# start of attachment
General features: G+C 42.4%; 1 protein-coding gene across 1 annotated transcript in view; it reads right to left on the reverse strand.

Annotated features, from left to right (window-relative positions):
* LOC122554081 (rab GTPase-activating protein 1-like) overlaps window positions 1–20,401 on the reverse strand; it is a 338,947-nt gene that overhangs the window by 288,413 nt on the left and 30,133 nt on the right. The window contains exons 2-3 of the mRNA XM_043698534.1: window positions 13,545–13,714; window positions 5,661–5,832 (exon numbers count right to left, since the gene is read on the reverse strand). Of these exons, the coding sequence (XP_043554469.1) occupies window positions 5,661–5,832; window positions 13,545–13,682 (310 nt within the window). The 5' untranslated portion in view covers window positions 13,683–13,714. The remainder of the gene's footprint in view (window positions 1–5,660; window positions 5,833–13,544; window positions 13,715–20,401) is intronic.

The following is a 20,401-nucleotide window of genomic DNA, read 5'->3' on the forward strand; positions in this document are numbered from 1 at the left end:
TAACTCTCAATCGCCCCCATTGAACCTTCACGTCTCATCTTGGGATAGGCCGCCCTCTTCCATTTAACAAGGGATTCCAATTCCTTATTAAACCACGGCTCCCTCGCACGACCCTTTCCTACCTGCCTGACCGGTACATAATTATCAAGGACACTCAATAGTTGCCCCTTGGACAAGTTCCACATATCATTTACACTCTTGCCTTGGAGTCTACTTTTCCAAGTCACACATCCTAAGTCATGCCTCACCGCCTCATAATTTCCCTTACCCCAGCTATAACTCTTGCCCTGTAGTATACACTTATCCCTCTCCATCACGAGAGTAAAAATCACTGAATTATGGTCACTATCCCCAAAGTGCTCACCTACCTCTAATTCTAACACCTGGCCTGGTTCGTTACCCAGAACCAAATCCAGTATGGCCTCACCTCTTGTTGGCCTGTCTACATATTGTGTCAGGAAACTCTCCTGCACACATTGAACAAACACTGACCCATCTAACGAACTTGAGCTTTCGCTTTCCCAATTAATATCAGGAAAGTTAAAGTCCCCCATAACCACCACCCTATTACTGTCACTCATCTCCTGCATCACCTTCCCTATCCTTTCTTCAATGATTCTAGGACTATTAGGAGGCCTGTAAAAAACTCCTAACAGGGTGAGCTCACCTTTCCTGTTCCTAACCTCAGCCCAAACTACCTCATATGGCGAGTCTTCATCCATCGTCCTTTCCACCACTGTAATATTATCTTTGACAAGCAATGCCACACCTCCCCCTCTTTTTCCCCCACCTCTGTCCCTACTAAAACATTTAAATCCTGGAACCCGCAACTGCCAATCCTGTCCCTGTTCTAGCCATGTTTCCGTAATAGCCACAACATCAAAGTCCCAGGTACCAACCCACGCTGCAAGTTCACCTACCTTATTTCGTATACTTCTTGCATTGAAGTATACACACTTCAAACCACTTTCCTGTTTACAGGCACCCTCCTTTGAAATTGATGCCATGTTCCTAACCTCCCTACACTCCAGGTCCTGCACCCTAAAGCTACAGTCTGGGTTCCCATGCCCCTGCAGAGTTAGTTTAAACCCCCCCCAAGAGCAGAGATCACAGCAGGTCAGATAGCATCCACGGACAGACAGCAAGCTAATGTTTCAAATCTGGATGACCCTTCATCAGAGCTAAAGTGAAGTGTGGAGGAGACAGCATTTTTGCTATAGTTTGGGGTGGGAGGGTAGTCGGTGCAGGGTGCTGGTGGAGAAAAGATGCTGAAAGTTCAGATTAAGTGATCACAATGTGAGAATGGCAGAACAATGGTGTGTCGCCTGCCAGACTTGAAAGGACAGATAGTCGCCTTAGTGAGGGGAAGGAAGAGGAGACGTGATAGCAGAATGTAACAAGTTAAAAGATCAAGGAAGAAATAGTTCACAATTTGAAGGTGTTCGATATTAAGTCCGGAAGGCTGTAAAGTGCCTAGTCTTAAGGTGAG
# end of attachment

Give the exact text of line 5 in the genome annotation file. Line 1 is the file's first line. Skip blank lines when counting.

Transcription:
TAACTCTCAATCGCCCCCATTGAACCTTCACGTCTCATCTTGGGATAGGCCGCCCTCTTCCATTTAACAAGGGATTCCAATTCCTTATTAAACCACGGCTCCCTCGCACGACCCTTTCCTACCTGCCTGACCGGTACATAATTATCAAGGACACTCAATAGTTGCCCCTTGGACAAGTTCCACATATCATTTACACTCTTGCCTTGGAGTCTACTTTTCCAAGTCACACATCCTAAGTCATGCCTCACCGCCTCATAATTTCCCTTACCCCAGCTATAACTCTTGCCCTGTAGTATACACTTATCCCTCTCCATCACGAGAGTAAAAATCACTGAATTATGGTCACTATCCCCAAAGTGCTCACCTACCTCTAATTCTAACACCTGGCCTGGTTCGTTACCCAGAACCAAATCCAGTATGGCCTCACCTCTTGTTGGCCTGTCTACATATTGTGTCAGGAAACTCTCCTGCACACATTGAACAAACACTGACCCATCTAACGAACTTGAGCTTTCGCTTTCCCAATTAATATCAGGAAAGTTAAAGTCCCCCATAACCACCACCCTATTACTGTCACTCATCTCCTGCATCACCTTCCCTATCCTTTCTTCAATGATTCTAGGACTATTAGGAGGCCTGTAAAAAACTCCTAACAGGGTGAGCTCACCTTTCCTGTTCCTAACCTCAGCCCAAACTACCTCATATGGCGAGTCTTCATCCATCGTCCTTTCCACCACTGTAATATTATCTTTGACAAGCAATGCCACACCTCCCCCTCTTTTTCCCCCACCTCTGTCCCTACTAAAACATTTAAATCCTGGAACCCGCAACTGCCAATCCTGTCCCTGTTCTAGCCATGTTTCCGTAATAGCCACAACATCAAAGTCCCAGGTACCAACCCACGCTGCAAGTTCACCTACCTTATTTCGTATACTTCTTGCATTGAAGTATACACACTTCAAACCACTTTCCTGTTTACAGGCACCCTCCTTTGAAATTGATGCCATGTTCCTAACCTCCCTACACTCCAGGTCCTGCACCCTAAAGCTACAGTCTGGGTTCCCATGCCCCTGCAGAGTTAGTTTAAACCCCCCCCAAGAGCAGAGATCACAGCAGGTCAGATAGCATCCACGGACAGACAGCAAGCTAATGTTTCAAATCTGGATGACCCTTCATCAGAGCTAAAGTGAAGTGTGGAGGAGACAGCATTTTTGCTATAGTTTGGGGTGGGAGGGTAGTCGGTGCAGGGTGCTGGTGGAGAAAAGATGCTGAAAGTTCAGATTAAGTGATCACAATGTGAGAATGGCAGAACAATGGTGTGTCGCCTGCCAGACTTGAAAGGACAGATAGTCGCCTTAGTGAGGGGAAGGAAGAGGAGACGTGATAGCAGAATGTAACAAGTTAAAAGATCAAGGAAGAAATAGTTCACAATTTGAAGGTGTTCGATATTAAGTCCGGAAGGCTGTAAAGTGCCTAGTCTTAAGGTGAG